This summer I’m looking for a church. And I don’t know if I’m looking for a new church or a new liturgy or a new denomination, to be honest. Last year on Good Friday my home church of nine-or-so years held a Tenebrae service. Since that night I've known I wouldn't stay and I had a feeling that the evangelical nondenominational culture probably wasn’t where I was going to end up. It made me terribly sad, that night, and it still makes me sad. I love my church. I was deeply invested there, so many people there invested in me, cared for me, challenged me, gave me opportunities to serve and watched me grow.
I moved away for school and immediately found a church that I love. Every Sunday I meet up with a group of friends and we walk to church together in the green grass of a park, through a neighborhood with a pomegranate tree and an orange tree, up a steep hill and into the cool white and wooden sanctuary of Redeemer church. I love it there. It’s like coming home after a long trip, like diving into cool water when you’ve sweated for hours in the hot sun, like taking a long drink of water when you have waited with thirst. It has made for me a reality the words “come to me, all you who are weary and heavy laden, and I will give you rest.”
I learned there for the first time the power and significance of the table of the Eucharist and its celebration. I experienced the relief of silence and private prayer in the setting of worship. I understood the power of scripture as I heard it read on its own week after week, a hundred different voices. For the first time in my life I heard the words of the celebration of Eucharist spoken over me by a woman, and the elements blessed by her voice, and it remains a sweetly poignant moment in my memory. I heard the people singing, in that church, and the elders praying for the people, and the children crying and laughing and murmuring -- the heartbeat of an alive people.
I have discovered that I love pews. That there are hymns with power to move me that worship songs never had. That I love simplicity. That I need to learn to listen, and it is hard for me to do that in a “louder” way of doing church.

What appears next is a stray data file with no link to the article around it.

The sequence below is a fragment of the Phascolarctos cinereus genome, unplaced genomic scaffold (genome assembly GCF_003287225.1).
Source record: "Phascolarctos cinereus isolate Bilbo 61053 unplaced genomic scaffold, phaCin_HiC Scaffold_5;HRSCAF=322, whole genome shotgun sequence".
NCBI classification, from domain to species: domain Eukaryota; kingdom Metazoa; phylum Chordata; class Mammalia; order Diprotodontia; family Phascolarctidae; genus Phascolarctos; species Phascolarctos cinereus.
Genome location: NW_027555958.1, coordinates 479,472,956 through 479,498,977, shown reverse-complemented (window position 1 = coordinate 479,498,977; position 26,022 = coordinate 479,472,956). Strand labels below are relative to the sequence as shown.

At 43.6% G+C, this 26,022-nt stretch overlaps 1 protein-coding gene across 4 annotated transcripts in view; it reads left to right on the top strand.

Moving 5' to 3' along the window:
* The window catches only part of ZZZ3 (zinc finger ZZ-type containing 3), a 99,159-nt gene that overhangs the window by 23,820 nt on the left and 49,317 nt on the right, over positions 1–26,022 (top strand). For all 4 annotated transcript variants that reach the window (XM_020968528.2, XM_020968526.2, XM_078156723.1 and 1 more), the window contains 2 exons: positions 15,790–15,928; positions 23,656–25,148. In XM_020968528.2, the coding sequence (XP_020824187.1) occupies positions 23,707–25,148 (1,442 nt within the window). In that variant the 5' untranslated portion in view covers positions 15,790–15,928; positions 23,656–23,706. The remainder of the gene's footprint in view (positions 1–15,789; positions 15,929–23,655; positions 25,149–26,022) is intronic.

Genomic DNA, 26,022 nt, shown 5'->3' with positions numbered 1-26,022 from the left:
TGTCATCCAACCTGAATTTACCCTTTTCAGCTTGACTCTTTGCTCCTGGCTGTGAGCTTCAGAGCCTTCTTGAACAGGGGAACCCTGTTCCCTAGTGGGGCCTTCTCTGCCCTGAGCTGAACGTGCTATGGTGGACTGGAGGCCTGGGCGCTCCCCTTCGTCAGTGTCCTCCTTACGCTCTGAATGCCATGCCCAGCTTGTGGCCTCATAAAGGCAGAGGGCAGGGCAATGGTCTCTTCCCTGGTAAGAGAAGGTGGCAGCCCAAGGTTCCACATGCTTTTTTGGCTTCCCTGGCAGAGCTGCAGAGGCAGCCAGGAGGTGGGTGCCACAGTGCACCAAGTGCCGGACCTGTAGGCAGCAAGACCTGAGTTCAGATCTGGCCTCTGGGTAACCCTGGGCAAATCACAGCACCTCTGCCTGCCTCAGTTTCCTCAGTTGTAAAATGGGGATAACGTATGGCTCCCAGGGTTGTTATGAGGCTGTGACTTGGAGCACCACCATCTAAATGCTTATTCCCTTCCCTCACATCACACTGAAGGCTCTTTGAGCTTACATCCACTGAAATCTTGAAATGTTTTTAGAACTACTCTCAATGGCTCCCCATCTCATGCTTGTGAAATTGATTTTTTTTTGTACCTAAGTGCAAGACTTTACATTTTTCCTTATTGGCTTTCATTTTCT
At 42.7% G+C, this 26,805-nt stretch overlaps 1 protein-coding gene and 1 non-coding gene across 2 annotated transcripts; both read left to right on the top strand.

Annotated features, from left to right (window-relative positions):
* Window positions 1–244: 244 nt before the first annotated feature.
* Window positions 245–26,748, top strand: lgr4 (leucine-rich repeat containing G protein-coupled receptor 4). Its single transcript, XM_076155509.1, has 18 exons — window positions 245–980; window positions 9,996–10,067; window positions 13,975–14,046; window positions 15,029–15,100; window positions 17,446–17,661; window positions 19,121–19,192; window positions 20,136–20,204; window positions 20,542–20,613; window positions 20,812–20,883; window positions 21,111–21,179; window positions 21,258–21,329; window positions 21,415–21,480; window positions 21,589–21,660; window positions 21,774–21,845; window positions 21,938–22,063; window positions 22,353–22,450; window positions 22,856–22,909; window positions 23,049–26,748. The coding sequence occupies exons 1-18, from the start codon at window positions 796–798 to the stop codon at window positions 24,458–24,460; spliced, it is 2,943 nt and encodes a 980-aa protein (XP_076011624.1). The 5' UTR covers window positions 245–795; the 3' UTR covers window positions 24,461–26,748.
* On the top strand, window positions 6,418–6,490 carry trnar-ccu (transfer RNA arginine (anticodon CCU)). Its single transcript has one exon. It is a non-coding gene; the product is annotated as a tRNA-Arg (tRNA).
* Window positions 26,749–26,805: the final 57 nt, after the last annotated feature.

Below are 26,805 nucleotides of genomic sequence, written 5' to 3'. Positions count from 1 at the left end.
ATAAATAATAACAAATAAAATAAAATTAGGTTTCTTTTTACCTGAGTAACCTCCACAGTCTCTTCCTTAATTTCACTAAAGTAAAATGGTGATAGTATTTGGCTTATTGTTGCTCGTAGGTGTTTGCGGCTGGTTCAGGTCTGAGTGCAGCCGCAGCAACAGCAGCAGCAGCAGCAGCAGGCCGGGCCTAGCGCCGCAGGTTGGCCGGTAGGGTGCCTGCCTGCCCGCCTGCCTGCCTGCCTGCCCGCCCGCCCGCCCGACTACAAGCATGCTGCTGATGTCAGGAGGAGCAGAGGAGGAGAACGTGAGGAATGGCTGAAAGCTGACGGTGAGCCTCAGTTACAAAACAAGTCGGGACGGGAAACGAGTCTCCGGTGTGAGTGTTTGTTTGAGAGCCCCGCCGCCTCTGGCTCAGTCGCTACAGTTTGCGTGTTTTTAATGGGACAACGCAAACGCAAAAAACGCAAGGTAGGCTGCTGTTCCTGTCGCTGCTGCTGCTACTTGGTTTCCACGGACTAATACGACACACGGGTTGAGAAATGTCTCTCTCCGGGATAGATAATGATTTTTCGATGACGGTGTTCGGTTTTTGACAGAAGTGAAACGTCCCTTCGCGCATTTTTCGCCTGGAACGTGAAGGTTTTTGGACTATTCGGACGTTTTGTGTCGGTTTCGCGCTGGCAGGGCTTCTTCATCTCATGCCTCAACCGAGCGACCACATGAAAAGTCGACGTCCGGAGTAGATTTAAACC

This past semester, things got crazy. I was playing piano at a Lutheran church every few Sundays for a job, and I had a handful of Sunday concerts that made it impossible for me to attend the 10:30AM service. I spent months away from the church that I had grown to love and I felt the absence keenly. I was soul-sick. I was hungry and thirsty for it, to be there, to walk with those dear people, to sit in the pew, to hear the words of the elders speaking, and the people singing, and the children laughing, and the guitar and the violin and the piano together playing, and the declaration of scripture over my weary soul and the celebration of Eucharist together, new life, thanksgiving, celebration. Rest.
I don’t know where I’ll end up, here. I have been visiting an Anglican service but I don’t know yet if I’ll remain. If I could find a clone church of Redeemer only in Illinois, I would probably go for that. In the meantime, the Anglican liturgy is fairly close to what I’ve grown used to and so I’m giving it a chance.
This year my understanding of God changed. A person rose up and broke through all my ideas and conceptions and structures of understanding and I experienced a God who is more real than I ever apprehended, more dynamic and huge and great and holy. More near. More loving. More abundantly full of grace. And it came from listening, from the experience of stillness and quiet and rest that I found, for that listening changed everything. That silence. And I guess you could say that I am looking for a church that will help me to cultivate that in my life. I learned this year that you can walk away from church with the exact same set of facts about your life and yet feel your soul ordered and at rest. Feel it quiet. I need that quiet, that restfulness, and I’m looking for it. May God give me the mercy to find it as I search.